Escapist Podcast - Science and Tech: 009: The "God Particle," 60 FPS, 4D Theaters

009: The "God Particle," 60 FPS, 4D Theaters

In this episode of The Escapist's Science and Tech podcast, host CJ Miozzi and Escapist news writers talk about recent headlines in the world of science and technology: the further confirmation of the discovery of the Higg's Boson, 60 FPS coming to Youtube, whether 4D theaters are just a gimmick, and more.

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You know, I was thinking about the 60fps thing, and well in general about the advancement of technology applied to games and everything.

First though, after attending some lecture about VR in GDC, apparently there is a very physical requirement to 60 + fps in that medium. Supposedly it produces less motion sickness and a far more comfortable overall viewing experience. Having only tested the oculus Rift in a few occasions, I couldn't really tell the difference, but I do take their word for it.

However, this research possibly led to Palmer Luckey throwing some veiled passive aggressive tweets (paraphrasing, "30fps on a modern game is a failure in game development") possibly directed at Ready at dawn's comments on "the order 1886", because The Order creatives said that they had intentionally aimed for 30fps to give it a more cinematic feel.

Likewise a Naughty dog artist backed up that by saying he prefered the look of 30 fps rather than 60, for the same cinematic reasons ( obvious justification for all the townsfolk to sharpen their pitchforks ). Because he can't possible be honest, he's only trying to justify the lack of power of new consoles, right?

ANYHOW! this lead me to a thought I've had for some time now. Instead of chasing the 120fps 4k golden goose, Couldn't we make a game today on low definition and low framerate, that looks absolutely astoundingly awesome?

For example, I have a big dell 1440p monitor, and yes, it looks fantastic, but often when playing games I turn the resolution down to 1080p, because it still looks impressive, but less jaggy.

In this sense, if we simulate the actual camera motion blur and all the more complex physical properties of the rendering itself, maybe we could use "low fi" to make our games more believable.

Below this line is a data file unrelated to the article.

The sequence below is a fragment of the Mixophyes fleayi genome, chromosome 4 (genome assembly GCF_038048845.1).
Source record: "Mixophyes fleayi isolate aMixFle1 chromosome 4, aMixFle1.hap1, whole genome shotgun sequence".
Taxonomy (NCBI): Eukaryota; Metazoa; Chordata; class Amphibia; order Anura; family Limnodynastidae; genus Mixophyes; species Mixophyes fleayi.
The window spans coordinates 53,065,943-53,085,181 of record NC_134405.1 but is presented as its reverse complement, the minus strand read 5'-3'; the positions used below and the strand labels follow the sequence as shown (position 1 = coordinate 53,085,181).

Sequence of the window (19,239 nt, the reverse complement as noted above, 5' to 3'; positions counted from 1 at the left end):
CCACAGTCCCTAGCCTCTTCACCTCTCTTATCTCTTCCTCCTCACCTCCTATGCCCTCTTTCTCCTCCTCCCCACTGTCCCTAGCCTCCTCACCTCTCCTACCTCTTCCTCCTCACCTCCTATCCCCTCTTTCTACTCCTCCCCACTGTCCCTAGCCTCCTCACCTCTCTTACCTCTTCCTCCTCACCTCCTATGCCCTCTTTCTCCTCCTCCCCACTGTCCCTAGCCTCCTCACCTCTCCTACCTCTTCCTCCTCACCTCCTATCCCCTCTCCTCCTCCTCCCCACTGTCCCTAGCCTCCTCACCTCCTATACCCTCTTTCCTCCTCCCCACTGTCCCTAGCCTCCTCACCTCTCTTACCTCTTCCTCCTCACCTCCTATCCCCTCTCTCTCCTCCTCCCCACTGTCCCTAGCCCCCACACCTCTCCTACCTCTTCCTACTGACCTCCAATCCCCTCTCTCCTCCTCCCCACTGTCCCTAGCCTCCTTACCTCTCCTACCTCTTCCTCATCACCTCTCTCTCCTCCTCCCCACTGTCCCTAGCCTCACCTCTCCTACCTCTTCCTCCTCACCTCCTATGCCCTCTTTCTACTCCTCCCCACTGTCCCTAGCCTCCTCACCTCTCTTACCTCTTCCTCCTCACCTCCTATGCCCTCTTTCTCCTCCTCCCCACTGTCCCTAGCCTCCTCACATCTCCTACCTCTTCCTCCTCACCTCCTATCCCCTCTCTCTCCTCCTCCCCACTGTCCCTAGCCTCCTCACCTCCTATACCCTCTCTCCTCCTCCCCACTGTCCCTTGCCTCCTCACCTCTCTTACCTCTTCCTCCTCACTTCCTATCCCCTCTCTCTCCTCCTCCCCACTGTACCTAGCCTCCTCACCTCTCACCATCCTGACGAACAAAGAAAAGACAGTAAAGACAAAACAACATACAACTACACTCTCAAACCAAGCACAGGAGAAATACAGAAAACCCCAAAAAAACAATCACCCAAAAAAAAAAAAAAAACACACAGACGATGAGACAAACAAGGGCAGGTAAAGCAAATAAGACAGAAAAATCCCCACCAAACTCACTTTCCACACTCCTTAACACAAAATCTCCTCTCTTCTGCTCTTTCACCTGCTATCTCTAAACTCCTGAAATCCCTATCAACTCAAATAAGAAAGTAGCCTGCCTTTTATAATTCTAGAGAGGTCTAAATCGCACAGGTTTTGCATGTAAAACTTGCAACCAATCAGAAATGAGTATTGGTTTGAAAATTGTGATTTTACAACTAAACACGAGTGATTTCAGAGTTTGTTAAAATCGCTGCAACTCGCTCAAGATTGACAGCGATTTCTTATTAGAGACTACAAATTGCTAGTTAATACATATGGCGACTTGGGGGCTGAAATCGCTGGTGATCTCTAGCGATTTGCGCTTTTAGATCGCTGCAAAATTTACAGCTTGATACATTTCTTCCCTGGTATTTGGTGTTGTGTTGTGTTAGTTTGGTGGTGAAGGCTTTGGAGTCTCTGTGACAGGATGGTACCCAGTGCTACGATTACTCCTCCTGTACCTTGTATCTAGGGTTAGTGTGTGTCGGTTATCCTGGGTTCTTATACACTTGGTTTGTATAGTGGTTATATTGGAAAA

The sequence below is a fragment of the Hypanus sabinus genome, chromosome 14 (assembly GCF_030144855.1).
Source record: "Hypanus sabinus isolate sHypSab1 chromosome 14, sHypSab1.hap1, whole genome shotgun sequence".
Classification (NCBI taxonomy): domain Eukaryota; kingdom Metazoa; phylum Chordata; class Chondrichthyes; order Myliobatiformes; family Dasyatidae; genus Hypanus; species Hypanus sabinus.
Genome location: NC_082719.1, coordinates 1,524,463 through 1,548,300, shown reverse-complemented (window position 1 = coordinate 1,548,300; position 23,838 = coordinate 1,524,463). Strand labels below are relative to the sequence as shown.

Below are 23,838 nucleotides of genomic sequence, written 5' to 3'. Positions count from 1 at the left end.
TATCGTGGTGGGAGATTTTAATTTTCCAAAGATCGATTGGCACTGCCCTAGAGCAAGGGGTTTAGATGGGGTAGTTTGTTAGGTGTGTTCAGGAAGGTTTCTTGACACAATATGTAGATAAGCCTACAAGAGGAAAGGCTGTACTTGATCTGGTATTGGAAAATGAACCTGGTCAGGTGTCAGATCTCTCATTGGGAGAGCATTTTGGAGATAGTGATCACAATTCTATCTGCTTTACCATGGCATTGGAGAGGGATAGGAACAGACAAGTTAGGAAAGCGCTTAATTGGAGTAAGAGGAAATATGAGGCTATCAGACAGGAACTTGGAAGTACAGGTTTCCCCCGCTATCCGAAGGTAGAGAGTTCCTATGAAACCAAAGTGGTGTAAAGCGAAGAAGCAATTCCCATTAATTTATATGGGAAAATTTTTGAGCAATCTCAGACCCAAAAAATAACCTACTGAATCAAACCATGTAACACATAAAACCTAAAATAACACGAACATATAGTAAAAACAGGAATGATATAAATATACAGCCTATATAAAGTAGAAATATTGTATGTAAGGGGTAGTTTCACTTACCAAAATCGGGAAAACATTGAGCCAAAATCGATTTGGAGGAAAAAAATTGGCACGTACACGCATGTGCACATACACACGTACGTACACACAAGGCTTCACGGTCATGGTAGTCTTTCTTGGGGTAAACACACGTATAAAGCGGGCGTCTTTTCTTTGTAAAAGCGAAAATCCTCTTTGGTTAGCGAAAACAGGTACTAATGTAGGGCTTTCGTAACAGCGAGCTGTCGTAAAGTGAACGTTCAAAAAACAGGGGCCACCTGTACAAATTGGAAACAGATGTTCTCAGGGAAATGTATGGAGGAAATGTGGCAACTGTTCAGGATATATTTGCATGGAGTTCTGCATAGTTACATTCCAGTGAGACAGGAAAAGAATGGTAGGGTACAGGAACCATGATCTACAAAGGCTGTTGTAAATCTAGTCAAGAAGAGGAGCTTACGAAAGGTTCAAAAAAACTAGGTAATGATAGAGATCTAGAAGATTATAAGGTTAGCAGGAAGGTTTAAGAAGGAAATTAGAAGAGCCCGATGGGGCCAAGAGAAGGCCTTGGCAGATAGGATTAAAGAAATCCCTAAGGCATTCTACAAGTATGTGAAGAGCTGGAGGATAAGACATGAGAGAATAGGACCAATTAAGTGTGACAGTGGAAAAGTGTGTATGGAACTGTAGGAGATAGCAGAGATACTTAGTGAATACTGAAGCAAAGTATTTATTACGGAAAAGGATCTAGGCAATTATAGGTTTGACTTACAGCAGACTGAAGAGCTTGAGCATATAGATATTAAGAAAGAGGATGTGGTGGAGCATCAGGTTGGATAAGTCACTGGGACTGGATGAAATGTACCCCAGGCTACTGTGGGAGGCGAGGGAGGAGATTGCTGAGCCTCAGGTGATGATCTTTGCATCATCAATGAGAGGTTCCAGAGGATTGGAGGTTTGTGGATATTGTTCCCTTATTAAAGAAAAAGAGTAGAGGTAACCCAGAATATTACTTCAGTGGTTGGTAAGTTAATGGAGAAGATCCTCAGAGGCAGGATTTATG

I personally do think that gameplay is king here, some games possibly do benefit very noticeably from 60 fps, while some others really couldn't matter less.
A very anecdotal example is that when playing Sleeping dogs on my PC, there is an option to unlock framerate or lock it at 30, unlocking it normally gives me 70+ fps, but when it dips it drops to near 30, and I can definitely notice, even if it remains over 30.
I prefer dropping it to consistent 30, since it stays there reliably, and without the variation I can barely tell.

But yes in general on the internet, people have found a place to vent their frustrations in very destructive ways, "everyone who thinks different from my very specific biased opinion is an obvious idiot" I really hope that wasn't the case... alas... fleshlings.

In the Youtube case, I did notice SOME difference in the footage, but not really enough to care so much. I also noticed the streaming took much longer to load in HD, which was something I had forgotten about. I suppose it's useful to showcase some things, but I don't generally think it's worth it.

About the GOD particle, I live in Chile, and noone hear really bats an eyelash about it. We do translate it literally as "God's particle" in spanish, which is the same if not sillier.

4D cinema is a complete disgrace though (but I thought the new spiderman was ok, entertaining in general).

Phew, anyway, long post... first time listening to you guys, pretty interesting. I'll keep tuned.

Delcast:
*snip*

Thank you for the insightful response! I wish the internet had more people leaving intelligent, level-headed commentary like this.

The low-def idea is interesting -- in fact, we did a news piece a couple months back in which someone used some technology to "scan in" a very low-res version of himself into a VR setting, and the result felt very realistic, despite the awful resolution.